Teaching Physical Science Through Children's Literature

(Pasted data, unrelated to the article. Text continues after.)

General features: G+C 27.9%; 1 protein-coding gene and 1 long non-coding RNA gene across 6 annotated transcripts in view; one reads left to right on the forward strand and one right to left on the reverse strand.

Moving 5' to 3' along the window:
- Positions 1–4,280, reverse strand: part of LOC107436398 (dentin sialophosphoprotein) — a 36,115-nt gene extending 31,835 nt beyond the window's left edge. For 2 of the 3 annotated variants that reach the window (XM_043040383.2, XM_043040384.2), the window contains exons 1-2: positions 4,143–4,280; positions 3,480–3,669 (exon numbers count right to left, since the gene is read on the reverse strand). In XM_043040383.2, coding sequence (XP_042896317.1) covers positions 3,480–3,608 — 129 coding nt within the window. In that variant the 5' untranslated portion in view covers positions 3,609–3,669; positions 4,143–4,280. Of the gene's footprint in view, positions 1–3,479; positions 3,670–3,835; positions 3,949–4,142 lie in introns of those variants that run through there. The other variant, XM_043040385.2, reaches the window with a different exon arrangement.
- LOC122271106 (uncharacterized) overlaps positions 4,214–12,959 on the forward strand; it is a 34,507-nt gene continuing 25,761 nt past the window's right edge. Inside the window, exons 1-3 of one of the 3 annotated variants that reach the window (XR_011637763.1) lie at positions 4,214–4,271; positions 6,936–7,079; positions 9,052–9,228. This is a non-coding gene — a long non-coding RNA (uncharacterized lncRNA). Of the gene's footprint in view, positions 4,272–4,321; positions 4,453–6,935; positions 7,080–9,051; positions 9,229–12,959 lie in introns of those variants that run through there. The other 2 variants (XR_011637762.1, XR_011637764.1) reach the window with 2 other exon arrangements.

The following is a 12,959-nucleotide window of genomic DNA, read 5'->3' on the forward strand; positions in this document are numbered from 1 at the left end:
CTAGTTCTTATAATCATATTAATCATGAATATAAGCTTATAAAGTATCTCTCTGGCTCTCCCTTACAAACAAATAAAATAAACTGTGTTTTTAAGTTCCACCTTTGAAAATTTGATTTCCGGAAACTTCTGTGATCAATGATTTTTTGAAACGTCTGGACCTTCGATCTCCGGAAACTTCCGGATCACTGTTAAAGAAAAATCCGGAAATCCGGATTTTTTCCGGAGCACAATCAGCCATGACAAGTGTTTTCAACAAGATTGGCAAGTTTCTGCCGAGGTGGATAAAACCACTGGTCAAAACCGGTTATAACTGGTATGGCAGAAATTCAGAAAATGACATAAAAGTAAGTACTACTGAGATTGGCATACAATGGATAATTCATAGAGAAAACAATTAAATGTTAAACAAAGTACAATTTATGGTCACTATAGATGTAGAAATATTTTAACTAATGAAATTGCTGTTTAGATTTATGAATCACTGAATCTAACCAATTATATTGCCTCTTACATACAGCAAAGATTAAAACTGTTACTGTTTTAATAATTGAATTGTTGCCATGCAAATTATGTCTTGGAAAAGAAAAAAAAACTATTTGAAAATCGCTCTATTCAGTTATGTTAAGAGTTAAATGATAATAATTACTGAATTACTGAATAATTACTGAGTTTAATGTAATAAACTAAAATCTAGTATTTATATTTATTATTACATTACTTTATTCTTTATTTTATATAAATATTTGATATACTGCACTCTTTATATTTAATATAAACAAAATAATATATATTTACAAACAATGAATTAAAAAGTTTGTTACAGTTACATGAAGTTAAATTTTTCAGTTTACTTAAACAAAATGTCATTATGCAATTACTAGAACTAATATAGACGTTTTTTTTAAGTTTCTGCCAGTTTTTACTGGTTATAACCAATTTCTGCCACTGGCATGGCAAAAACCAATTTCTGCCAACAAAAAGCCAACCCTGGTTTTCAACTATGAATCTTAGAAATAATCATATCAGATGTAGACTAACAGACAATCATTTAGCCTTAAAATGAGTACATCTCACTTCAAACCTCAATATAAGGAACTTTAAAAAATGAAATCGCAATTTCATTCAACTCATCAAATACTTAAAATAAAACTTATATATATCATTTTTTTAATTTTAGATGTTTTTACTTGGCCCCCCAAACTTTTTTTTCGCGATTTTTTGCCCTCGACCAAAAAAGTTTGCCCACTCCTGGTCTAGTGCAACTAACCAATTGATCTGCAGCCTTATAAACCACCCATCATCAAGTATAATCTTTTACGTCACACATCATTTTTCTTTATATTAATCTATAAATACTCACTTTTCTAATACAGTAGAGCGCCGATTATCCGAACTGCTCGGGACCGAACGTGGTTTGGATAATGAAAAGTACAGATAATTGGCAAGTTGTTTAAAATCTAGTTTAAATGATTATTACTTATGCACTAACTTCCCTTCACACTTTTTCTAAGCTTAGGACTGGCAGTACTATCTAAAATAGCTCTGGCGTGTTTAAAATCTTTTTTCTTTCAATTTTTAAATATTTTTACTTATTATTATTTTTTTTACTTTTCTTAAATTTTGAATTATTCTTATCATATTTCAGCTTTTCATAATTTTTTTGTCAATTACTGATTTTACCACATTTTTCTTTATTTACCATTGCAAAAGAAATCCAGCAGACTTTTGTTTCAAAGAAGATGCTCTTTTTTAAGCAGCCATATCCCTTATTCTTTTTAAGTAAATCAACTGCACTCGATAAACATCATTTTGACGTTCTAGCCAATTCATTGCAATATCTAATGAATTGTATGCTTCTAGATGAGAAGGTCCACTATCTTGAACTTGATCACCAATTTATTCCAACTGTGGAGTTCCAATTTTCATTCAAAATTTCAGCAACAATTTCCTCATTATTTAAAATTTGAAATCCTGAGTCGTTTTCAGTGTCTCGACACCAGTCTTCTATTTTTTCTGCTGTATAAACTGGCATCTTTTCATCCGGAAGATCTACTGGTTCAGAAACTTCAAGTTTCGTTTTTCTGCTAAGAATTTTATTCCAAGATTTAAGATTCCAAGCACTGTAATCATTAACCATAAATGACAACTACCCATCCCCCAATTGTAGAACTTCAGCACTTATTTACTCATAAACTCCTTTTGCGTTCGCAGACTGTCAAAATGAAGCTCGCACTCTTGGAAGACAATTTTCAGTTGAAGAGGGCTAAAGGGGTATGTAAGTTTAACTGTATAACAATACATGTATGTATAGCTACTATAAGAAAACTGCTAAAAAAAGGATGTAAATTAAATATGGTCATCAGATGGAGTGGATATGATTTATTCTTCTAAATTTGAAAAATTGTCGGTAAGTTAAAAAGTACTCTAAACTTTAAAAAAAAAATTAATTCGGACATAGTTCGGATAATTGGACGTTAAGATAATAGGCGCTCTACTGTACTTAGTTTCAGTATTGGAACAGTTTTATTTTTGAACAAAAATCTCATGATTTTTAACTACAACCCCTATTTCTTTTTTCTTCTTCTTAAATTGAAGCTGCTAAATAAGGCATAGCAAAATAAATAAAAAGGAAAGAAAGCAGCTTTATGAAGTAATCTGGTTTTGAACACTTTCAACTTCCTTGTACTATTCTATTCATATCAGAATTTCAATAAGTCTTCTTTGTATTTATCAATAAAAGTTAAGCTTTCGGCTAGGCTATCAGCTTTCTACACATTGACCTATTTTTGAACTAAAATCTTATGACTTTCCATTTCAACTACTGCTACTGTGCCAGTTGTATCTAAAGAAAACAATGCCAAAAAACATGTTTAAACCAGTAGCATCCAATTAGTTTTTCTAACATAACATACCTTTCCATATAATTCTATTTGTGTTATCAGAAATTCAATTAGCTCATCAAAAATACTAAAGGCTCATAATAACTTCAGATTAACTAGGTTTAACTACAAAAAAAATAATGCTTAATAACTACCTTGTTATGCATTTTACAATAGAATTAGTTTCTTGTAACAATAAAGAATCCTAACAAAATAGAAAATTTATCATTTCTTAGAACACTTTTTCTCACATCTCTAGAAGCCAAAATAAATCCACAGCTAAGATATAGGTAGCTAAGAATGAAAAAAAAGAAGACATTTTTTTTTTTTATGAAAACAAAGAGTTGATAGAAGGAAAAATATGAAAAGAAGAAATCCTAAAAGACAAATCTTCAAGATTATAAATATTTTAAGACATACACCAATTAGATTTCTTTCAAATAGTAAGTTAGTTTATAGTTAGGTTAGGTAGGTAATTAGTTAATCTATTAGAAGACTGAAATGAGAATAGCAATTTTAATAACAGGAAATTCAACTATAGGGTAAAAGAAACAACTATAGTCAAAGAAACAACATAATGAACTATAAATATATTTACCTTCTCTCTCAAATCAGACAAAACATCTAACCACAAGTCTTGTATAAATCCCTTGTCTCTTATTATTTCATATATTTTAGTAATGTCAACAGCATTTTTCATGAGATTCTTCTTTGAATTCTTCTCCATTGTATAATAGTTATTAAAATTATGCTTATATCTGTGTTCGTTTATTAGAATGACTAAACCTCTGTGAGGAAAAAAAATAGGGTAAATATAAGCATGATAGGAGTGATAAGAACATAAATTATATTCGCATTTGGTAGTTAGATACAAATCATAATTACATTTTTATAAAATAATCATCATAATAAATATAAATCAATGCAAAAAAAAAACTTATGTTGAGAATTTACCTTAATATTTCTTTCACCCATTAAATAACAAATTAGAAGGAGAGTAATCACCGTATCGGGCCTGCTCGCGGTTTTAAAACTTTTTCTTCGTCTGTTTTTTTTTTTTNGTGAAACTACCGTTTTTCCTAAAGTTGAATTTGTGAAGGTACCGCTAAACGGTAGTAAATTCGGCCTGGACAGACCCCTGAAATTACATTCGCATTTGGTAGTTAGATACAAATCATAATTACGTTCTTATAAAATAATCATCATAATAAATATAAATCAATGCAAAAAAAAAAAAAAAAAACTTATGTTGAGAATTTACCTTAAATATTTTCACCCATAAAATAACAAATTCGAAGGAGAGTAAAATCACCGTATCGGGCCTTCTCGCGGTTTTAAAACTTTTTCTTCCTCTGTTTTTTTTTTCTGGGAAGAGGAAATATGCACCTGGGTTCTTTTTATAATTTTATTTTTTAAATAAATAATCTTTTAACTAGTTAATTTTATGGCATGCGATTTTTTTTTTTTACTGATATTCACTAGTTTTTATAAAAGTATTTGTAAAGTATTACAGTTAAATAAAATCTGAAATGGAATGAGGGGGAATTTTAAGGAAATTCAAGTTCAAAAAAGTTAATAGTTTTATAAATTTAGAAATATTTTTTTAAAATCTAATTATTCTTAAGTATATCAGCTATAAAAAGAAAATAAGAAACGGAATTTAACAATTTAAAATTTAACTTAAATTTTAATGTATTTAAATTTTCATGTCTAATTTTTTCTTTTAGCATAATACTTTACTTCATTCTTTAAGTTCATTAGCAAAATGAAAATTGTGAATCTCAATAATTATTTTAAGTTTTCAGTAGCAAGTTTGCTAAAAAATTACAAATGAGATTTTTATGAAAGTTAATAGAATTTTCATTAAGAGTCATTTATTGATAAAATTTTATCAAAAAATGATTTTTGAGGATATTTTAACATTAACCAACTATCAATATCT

Inspired by favorite children's stories, this book is a complete guide to an innovative science education approach that helps teachers and parents capitalize on children's natural curiosity about the world around them to teach physical science. Pedagogical strategies for both reading and science are featured, and many lessons include suggestions for learning centers and masters for reproducible flip cards and data sheets. Each lesson addresses a category of the new National Science Education Standards and includes an easy-to-understand science explanation. For example, "Iron for Breakfast" captures students' imagination with the story Gregory, the Terrible Eater. After listening to this story, in which Gregory alarms his parents by preferring fruits and vegetables to tin cans and other metal items, students discover foods that both Gregory and his parents would be happy with--an iron-fortified breakfast cereal and drinks containing food-grade iron filings. Students use magnets to extract the iron and learn about nutrition and the magnetic properties of iron. In "Folded Paper Kites," students listen to The Emperor and the Kite, a tale about a child who uses her kite-flying talent to save her father's life, and then have fun building and flying kites while learning about flight. Teaching Physical Science through Children's Literature is based on a science-literature integration teacher-enhancement program funded in part by the National Science Foundation.